For many entrepreneurs and small business owners, the mere thought of ending a relationship with an employee, product line, or a less-than-productive business strategy is a taboo subject often associated with failure. The idea can be so paralyzing it is often pushed to the back of the mind to gather dust.
In his new book Necessary Endings: The Employees, Businesses, and Relationships That All of Us Have to Give Up in Order to Move Forward, psychologist and bestselling author Dr. Henry Cloud (pictured) explains why these endings are not the failures they are often thought to be, but they are actually part of a natural life cycle of business and life, and should be seen as necessary opportunities that can lead to something better.
One of Cloud’s main concepts in the book revolves around “pruning,” which in the gardening sense refers to the practice of trimming the mediocre, sick, and dead branches or flowers from a rosebush so that the rest of the plant can thrive. This is also a metaphor for making the necessary cuts and changes in an individual’s life or business in order to survive and grow.
Taking from years of experience as a leadership consultant, Cloud recounts many of the difficult endings that he has helped business leaders successfully deal with and how those endings led to better overall results for the individuals in question. He then turns to a discussion of how any business owner can benefit from pruning their business.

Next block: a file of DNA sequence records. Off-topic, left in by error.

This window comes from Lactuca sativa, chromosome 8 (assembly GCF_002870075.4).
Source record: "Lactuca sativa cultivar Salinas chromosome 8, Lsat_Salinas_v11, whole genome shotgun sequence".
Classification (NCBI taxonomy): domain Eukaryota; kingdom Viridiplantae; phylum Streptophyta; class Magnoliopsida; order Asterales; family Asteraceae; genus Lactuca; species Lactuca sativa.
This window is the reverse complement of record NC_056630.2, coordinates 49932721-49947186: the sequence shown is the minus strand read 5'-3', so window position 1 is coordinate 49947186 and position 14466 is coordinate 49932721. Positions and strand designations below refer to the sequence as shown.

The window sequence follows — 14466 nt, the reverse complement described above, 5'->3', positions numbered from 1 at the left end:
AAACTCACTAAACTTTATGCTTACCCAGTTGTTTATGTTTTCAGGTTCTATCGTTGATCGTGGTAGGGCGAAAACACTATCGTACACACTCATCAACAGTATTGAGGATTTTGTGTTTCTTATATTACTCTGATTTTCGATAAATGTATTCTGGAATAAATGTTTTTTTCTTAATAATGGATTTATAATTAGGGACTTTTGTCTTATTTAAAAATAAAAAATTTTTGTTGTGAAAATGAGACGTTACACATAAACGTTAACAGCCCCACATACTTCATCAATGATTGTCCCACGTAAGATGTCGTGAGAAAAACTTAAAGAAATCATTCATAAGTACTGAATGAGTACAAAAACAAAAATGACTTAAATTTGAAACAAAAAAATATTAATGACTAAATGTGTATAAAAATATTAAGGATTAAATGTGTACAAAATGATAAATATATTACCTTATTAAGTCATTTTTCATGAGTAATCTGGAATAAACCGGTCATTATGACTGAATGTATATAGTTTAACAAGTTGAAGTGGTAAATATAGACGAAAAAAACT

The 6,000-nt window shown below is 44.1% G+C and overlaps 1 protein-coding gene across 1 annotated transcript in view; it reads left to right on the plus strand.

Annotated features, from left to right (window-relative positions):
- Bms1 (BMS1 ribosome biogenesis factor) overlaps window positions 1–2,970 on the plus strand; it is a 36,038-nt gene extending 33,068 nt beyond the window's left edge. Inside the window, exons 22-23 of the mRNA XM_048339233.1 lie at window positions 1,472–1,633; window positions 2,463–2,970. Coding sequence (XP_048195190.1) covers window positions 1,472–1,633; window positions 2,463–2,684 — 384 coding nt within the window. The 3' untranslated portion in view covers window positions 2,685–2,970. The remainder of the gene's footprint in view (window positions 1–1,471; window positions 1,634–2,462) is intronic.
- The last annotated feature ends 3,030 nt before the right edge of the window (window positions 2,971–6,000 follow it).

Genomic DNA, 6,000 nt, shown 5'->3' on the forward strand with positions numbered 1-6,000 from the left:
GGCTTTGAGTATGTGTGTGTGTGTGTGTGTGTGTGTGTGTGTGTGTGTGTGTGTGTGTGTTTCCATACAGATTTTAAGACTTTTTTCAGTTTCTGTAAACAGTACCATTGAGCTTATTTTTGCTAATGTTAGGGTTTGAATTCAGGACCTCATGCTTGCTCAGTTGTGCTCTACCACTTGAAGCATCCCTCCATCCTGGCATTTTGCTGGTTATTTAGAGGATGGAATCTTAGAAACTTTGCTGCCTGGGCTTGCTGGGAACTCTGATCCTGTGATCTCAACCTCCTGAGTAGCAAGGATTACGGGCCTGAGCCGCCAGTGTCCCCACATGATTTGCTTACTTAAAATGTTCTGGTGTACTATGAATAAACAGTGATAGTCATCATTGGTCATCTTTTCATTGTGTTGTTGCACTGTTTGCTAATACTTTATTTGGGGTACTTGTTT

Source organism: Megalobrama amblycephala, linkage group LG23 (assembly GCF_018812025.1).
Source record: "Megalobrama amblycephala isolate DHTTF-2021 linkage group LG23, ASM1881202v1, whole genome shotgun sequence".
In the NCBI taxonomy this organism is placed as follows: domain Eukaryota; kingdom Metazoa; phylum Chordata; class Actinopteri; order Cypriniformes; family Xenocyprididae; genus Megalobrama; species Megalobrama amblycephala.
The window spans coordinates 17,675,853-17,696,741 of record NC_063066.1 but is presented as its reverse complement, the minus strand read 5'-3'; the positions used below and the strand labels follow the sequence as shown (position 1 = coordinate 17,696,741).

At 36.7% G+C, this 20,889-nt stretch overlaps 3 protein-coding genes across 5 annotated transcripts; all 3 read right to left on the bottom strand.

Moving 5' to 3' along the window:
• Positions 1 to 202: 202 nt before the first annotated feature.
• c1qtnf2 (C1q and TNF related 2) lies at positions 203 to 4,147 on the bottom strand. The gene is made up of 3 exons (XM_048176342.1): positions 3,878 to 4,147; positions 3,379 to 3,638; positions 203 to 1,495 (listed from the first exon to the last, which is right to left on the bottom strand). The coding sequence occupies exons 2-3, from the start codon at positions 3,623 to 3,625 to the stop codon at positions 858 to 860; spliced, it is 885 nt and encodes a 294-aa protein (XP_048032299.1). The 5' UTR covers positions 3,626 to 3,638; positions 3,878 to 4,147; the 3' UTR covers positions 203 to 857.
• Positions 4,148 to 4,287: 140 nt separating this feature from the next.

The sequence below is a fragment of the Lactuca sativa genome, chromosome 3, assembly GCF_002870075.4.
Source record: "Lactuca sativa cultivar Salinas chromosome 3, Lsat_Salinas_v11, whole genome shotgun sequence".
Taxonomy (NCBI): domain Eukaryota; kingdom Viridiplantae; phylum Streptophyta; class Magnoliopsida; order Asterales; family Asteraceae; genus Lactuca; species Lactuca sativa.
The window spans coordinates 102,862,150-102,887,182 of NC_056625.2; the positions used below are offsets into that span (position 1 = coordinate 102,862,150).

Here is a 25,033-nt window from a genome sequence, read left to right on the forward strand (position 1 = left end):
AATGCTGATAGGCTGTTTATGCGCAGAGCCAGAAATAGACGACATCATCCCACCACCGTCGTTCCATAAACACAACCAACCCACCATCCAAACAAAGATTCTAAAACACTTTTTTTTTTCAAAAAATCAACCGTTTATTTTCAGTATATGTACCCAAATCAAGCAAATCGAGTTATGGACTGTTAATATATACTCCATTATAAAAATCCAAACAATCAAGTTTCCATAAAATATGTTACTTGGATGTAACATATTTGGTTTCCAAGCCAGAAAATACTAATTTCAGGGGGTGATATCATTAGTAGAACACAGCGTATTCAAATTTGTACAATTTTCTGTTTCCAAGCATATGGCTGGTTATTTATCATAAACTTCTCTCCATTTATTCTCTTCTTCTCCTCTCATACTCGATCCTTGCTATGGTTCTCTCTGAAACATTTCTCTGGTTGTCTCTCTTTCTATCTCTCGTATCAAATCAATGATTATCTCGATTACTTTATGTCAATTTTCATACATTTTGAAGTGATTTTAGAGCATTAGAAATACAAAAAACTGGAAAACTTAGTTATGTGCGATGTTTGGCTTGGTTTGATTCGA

Letting go of an employee is often the most difficult challenge for small business owners, because a strong emotional attachment to the individual is often formed. But as Cloud points out, it isn’t only the business that may feel the adverse effects of avoiding a necessary ending.
We spoke to Cloud directly to get more of his thoughts about why it’s important to tell it like it is. “ In the long term, we don’t really do people favors by not telling them the truth and facing the realities that this is not a position that they’re cut out for, suited for, or thriving in,” Cloud says. “When we allow things to go one like that, we are actually holding those people back from finding what they could do well in.”
In Necessary Endings, Cloud also discusses how businesses often hit brick walls as a result of becoming too content with management styles and business practices that have been successful in the past but are no longer paying off.
“Business owners have to figure out what has changed,” Cloud says. “Has the customer changed, has the industry changed, have the paradigms that drive it all changed, or has technology rendered what they used to have and offer irrelevant?”
For business owners and individuals that have a difficult time of letting go when it counts, Necessary Endings provides a fresh perspective, revealing opportunities that are often unclear. For more information about Dr. Henry Cloud, visit his website or follow him on twitter at @DoctorHenryCloud.
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